There’s only one goal for the Anaheim Ducks this season: win their second Stanley Cup in franchise history.
After finishing with the best record in the Western Conference last season, the Ducks defeated the Dallas Stars in six games in their first-round playoff series before losing in seven games to the eventual champion Los Angeles Kings. With the new NHL’s new playoff format pitting divisional opponents against each other in Round 2, the Ducks probably will need to go through the Kings if they’re going to win another title.
The Ducks responded to last season’s disappointing finish by making a trade with the Vancouver Canucks for former Selke Trophy winner and top-six center Ryan Kesler. Anaheim gave up very little to acquire Kesler, who gives them a fantastic 1-2 punch down the middle along with Hart Trophy finalist Ryan Getzlaf.
Let’s preview the 2014-15 Anaheim Ducks.
Key arrivals: Ryan Kesler (via trade), Dany Heatley (free agent), Nick Ritchie (No. 10 pick in draft)
Key departures: Nick Bonino (via trade), Luca Sbisa (via trade), Saku Koivu (retirement), Teemu Selanne (retirement), Daniel Winnik (free agent)
Player to Watch
Dany Heatley is looking to revive his career in Anaheim after three disappointing seasons with the Minnesota Wild. The veteran right winger, who signed a one-year contract as a free agent, scored 50 goals twice with the Ottawa Senators and played a part in the San Jose Sharks being among the most dynamic offensive teams, but he has totaled just 47 goals since the start of the 2011-12 campaign.
Heatley likely will play on the Ducks’ first line alongside captain Ryan Getzlaf (who finished second in scoring last season with 87 points) and Corey Perry (a perennial 40-goal scorer former MVP). This opportunity will Heatley him in a lot of scoring positions, and the presence of two power forwards on his line should give him plenty of space to operate in the attacking zone.
Heatley once was among the NHL’s best goal-scoring wingers, and it will be interesting to see how playing for a contender and being surrounded by so many quality players will impact his career trajectory at age 33. He’s among the biggest wild cards for Anaheim.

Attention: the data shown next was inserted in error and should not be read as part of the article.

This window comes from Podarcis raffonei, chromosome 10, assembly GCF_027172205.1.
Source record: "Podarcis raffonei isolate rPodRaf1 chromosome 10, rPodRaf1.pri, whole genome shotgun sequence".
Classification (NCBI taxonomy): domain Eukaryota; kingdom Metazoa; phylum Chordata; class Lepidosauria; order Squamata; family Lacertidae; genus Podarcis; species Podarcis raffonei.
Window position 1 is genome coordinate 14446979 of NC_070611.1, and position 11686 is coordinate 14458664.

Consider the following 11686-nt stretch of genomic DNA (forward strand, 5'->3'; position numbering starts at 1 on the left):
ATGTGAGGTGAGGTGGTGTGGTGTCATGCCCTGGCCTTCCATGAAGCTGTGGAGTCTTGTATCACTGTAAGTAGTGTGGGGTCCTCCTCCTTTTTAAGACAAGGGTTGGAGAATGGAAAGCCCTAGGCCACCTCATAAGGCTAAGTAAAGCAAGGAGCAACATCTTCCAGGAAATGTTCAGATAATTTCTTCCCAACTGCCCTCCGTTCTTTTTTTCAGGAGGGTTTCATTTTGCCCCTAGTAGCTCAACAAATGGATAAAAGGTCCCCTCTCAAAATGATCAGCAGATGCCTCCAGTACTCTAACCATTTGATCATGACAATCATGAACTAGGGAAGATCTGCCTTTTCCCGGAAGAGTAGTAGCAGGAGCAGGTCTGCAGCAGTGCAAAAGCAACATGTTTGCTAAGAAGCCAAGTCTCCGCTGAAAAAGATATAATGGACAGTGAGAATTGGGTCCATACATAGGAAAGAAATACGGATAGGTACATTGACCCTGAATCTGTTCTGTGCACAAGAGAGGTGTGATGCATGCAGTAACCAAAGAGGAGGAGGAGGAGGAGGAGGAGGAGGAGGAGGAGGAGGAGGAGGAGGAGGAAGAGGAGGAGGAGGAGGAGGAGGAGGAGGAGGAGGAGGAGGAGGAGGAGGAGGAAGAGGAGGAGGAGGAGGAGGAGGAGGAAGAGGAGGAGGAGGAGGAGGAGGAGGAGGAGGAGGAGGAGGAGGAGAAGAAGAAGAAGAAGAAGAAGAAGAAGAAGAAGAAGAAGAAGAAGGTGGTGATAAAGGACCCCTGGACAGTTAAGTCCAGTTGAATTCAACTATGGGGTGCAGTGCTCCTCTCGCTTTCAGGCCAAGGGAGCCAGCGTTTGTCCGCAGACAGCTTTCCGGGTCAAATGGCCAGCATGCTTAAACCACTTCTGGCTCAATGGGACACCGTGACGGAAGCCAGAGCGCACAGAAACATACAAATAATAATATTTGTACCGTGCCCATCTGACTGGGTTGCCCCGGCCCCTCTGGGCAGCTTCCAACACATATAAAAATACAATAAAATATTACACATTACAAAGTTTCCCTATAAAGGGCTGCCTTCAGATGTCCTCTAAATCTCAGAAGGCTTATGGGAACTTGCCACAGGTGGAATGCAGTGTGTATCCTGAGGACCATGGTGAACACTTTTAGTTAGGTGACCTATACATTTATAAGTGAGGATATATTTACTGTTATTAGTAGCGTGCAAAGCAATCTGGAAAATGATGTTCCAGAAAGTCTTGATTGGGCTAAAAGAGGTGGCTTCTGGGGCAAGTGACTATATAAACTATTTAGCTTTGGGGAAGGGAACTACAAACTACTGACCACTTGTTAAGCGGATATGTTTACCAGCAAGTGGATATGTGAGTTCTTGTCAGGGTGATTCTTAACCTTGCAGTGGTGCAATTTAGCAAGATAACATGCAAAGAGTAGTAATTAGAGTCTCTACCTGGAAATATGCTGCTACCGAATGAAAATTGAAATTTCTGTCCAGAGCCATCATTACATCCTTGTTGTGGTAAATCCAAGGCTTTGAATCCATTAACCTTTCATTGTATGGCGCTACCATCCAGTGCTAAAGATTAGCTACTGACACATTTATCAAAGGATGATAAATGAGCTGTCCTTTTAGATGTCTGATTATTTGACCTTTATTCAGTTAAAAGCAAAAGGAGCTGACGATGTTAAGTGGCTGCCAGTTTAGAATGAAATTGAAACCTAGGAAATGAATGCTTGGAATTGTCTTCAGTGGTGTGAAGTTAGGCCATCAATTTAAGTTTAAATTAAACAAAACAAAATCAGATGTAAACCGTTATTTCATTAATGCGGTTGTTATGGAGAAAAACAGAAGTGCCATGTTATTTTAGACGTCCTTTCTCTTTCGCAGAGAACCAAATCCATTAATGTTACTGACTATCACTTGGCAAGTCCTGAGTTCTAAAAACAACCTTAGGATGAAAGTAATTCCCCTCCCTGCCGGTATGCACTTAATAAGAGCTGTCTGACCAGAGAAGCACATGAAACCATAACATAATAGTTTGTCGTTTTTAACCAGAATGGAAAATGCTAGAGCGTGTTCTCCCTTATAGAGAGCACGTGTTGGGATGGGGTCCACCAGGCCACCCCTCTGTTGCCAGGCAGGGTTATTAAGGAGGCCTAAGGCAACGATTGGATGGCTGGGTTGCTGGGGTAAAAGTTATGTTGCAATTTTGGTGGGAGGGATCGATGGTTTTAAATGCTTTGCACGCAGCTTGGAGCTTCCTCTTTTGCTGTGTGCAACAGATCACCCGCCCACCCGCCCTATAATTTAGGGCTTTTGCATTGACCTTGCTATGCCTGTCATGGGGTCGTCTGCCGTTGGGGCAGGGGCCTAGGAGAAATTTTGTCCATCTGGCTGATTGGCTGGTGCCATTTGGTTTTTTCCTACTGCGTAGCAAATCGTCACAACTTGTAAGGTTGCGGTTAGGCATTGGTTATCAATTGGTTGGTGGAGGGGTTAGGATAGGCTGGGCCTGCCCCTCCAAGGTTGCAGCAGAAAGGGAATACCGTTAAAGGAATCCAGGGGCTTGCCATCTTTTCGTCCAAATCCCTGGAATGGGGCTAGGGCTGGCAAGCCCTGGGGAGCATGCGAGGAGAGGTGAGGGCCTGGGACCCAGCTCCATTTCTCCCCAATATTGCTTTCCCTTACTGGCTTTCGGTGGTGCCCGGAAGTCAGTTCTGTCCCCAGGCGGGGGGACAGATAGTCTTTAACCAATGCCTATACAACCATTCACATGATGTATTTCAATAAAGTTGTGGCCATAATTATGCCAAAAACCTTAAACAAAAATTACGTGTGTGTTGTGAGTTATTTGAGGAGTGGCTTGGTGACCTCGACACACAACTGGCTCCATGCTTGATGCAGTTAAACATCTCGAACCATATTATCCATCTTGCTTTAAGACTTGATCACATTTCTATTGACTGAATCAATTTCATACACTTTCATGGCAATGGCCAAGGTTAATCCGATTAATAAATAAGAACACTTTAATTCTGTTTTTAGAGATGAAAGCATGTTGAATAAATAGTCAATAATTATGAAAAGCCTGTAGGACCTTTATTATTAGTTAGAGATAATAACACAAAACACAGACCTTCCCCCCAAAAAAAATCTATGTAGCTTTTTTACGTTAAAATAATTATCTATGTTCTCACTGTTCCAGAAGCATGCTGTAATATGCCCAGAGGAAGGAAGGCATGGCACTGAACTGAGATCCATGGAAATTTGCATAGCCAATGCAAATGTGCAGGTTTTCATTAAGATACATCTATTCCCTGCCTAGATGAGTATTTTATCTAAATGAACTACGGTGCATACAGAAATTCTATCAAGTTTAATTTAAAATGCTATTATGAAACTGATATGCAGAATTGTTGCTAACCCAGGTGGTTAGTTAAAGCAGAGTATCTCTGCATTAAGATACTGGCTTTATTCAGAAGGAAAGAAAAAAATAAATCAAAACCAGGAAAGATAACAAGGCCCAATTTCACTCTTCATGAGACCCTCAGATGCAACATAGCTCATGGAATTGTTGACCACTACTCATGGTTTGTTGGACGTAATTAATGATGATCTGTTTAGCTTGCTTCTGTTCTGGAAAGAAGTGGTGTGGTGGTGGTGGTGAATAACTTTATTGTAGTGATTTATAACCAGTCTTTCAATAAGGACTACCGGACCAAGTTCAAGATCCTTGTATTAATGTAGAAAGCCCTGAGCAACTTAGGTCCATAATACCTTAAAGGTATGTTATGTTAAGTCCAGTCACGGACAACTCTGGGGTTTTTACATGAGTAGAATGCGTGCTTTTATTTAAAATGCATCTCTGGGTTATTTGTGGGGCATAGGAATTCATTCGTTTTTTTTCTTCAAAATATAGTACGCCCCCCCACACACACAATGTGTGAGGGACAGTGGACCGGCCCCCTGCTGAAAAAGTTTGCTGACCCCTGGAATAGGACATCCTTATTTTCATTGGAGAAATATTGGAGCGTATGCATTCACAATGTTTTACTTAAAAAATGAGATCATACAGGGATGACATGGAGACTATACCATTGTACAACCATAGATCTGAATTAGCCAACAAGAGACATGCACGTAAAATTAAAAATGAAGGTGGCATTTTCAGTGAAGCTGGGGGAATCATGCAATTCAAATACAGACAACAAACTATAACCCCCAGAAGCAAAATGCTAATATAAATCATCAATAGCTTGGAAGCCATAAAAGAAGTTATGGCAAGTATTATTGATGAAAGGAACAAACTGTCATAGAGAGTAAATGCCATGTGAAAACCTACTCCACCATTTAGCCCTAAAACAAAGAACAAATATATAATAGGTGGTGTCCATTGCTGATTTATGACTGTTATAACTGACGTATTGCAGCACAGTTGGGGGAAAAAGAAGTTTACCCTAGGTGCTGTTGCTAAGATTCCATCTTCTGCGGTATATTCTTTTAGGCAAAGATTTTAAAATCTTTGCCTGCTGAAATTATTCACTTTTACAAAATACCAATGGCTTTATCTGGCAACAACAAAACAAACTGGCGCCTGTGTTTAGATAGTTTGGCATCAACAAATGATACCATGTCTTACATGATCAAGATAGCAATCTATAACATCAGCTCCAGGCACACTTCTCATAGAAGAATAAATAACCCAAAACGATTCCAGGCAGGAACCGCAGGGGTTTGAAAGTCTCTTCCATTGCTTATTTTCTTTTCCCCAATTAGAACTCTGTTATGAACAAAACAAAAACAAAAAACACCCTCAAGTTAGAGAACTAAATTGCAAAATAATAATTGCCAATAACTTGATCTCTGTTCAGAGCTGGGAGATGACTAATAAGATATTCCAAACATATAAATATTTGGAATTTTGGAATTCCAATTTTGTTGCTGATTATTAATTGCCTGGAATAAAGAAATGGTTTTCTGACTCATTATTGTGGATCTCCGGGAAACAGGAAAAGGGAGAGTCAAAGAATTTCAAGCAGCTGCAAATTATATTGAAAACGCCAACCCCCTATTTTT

The Ducks’ goaltending lacks experience (more on that below), but luckily for head coach Bruce Boudreau, he has a high-powered offense to make up for some of the blue line’s mistakes. Anaheim led the league in goals scored last season and had 10 double-digit scorers, highlighted by Getzlaf’s career-high 31 tallies and Perry’s 43 (second-most in the league).
In addition to a talented group of veterans bolstered by the addition of Kesler, the Ducks’ excellent drafting in recent seasons has stocked the cupboard with quality prospects who will compete for bottom-six jobs. That group includes first-round picks Emerson Etem, Rickard Rakell, Nick Ritchie, as well as second-round selections Devante Smith-Pelly and Nick Sörensen.
The Ducks have three lines capable of providing consistent scoring, a strength many teams lack.
Most Glaring Weakness
Inexperienced goaltending is the one issue that could derail the Ducks’ Cup march. Frederik Andersen is a quality goaltender and impressed as a rookie in 2013-14 with a 20-5-0 record, .929 save percentage and 2.29 goals against average. His save percentage decreased to .899 and his GAA rose to 3.10 in the playoffs as he struggled to a 3-2 record.
Andersen’s backup will be rookie John Gibson, who helped Anaheim win the Pacific Division crown with a 3-0 record and .954 save percentage in the final few weeks of the regular season. His GAA more than doubled in the playoffs, and his save percentage decreased to .919 in five postseason games.
Both of these netminders are tremendous talents and should become star players in the near future, but are they ready to lead a team to a Stanley Cup title right now?
Expectations In 2014-15
Anything short of a championship would be a failure for Anaheim. This team has underachieved in the postseason over the last four years and hasn’t advanced past the second round since it won the Cup in 2007. With a deep forward group, a blue line that features some of the league’s best young puck-moving defensemen and a solid goaltending tandem, the Ducks arguably are the premier team on paper.